Adhi Karya Suffers Credit Downgrade Over Possible Losses in Middle East
Janeman Latul & Aditya Wikrama
The country’s second-biggest construction company, PT Adhi Karya, will find it more difficult to obtain bank loans after its credit rating was downgraded on Wednesday.
State-owned credit rating firm PT Pefindo lowered Adhi Karya’s rating from “negative implication” to “negative outlook” because of its involvement in project disputes in the Middle East. Pefindo said the downgrade was triggered by the continuing dispute over a project in Qatar.
“The dispute could result in a substantial loss to [Adhi Karya],” Pefindo said in a statement.
The downgrade means that Adhi Karya will find it more difficult to obtain loans, especially bank loans, and would likely be required to pay a higher interest rate on any loans it was able to secure.
Adhi Karya finance director Indrajaya Manopol did not respond to repeated requests for comment by the Jakarta Globe.
Adhi Karya is currently owed about Rp 270 billion ($27.8 million) — including about Rp 40 billion in costs it has not billed — for work performed on a Shangri-La hotel in Qatar.
The contractor has ordered revisions to the project that could result in costly delays for Adhi Karya. The contractor, Al-Habtoor Engineering, also holds Adhi Karya’s $7.6 million performance bond.
Many analysts are concerned that Adhi Karya may be forced to write off some of its receivables.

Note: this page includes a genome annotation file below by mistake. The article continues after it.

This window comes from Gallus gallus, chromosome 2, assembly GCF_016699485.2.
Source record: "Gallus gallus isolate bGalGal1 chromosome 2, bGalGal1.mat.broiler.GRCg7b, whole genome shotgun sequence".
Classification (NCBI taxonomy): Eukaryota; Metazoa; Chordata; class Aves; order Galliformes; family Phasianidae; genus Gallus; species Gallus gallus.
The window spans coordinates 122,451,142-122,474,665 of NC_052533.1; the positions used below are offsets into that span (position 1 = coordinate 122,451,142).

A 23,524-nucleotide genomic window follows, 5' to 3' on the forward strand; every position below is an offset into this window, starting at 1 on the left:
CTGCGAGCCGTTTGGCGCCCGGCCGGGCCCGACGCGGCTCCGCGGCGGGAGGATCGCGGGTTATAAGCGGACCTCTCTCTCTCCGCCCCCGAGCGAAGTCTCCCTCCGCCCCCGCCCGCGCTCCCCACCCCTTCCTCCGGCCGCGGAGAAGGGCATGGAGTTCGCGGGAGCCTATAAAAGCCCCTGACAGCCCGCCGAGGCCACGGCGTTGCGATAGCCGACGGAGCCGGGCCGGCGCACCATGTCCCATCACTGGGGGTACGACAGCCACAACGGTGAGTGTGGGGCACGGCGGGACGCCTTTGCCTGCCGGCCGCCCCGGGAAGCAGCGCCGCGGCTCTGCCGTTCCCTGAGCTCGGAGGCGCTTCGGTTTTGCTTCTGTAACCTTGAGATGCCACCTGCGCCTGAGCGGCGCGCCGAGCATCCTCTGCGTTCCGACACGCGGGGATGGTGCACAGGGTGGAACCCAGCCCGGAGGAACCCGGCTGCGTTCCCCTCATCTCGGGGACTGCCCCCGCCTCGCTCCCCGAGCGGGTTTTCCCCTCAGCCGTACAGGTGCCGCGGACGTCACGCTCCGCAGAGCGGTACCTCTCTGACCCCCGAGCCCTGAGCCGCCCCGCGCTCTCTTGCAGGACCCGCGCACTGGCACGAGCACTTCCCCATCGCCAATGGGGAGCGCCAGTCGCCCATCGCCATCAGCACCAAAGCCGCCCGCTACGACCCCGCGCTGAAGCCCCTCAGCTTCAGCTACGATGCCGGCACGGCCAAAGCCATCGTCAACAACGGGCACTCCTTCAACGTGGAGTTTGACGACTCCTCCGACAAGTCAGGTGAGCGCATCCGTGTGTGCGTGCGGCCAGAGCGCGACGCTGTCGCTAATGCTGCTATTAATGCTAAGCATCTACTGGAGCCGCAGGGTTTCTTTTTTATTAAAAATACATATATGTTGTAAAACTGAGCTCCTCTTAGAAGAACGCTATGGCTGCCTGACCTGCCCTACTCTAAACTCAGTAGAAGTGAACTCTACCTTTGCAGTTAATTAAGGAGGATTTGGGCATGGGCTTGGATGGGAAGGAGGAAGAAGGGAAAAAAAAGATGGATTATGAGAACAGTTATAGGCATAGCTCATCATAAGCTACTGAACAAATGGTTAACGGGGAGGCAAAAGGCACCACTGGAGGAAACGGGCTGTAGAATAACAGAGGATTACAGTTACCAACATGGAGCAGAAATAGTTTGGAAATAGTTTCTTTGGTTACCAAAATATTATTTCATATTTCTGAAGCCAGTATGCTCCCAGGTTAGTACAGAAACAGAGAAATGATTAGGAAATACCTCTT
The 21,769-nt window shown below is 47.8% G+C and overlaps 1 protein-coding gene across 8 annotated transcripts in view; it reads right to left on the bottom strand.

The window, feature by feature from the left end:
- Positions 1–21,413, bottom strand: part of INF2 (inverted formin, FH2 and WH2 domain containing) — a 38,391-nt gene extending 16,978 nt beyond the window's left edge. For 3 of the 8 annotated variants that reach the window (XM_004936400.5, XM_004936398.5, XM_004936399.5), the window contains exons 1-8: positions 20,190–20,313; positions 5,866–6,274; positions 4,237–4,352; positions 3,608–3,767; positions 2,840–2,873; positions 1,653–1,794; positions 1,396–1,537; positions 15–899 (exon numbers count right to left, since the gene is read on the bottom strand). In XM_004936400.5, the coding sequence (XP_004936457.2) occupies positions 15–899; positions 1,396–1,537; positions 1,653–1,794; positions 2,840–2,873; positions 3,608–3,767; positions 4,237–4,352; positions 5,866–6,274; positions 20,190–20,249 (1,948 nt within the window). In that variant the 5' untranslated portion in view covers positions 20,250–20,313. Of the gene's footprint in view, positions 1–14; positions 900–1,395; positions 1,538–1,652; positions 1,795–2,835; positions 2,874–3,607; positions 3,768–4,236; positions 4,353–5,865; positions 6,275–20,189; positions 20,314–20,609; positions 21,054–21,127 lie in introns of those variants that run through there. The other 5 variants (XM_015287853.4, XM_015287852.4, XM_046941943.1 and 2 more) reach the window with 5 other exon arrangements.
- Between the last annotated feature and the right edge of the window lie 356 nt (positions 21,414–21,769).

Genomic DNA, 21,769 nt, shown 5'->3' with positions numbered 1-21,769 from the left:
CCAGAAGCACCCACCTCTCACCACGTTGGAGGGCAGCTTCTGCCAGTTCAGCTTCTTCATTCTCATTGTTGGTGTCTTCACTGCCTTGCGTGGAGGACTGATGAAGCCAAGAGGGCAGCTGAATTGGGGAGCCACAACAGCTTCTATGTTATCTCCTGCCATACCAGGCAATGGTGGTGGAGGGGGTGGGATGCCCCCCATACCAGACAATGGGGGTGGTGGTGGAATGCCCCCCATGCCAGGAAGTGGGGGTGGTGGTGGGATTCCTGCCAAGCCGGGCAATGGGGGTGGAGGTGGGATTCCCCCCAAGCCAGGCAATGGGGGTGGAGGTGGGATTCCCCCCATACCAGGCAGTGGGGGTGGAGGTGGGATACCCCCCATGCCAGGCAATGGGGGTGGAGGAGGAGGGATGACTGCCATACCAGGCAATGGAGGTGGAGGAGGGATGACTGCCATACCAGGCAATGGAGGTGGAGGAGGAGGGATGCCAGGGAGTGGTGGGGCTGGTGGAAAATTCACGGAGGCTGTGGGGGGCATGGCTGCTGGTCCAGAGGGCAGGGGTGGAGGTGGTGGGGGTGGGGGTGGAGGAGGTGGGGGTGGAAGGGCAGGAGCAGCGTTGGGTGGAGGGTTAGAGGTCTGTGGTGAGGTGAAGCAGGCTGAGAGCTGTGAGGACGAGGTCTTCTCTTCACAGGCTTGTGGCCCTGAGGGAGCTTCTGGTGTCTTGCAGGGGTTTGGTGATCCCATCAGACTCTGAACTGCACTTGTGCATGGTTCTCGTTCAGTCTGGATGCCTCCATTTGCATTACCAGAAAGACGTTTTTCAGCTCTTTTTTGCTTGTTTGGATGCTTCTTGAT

“It could significantly reduce their profits,” said Chandra Pasaribu, an analyst at state-owned PT Danareksa Research Institute.
Chandra added that Adhi Karya could be forced to write off about Rp 110 billion from the project this year, including the performance bond.
Maxi Liesyaputra, an analyst at PT BNI Securities, in July estimated Adhi Karya would post a profit of Rp 147 billion this year, not taking into account the potential write-off from the Qatar project. Last year, the company posted a profit of Rp 81 billion.
Adhi Karya is also involved in difficulties with another project in Oman. Last month, Muchayat, deputy minister for the construction sector at the State Enterprises Ministry, said the company could lose as much as Rp 200 billion because of design changes on a Rp 577 billion housing development for the country’s ruler, Sultan Qaboos.
At the time, Indrajaya denied that Adhi Karya was facing potential losses from the Oman project, but acknowledged that significant delays were expected.
Muchayat said the government would require all state-owned companies planning to work on projects in the Middle East to demand cost-plus-fee contracts. These would enable the contractors to be paid for allowable expenses up to a set limit, plus an additional payment to provide a guaranteed profit.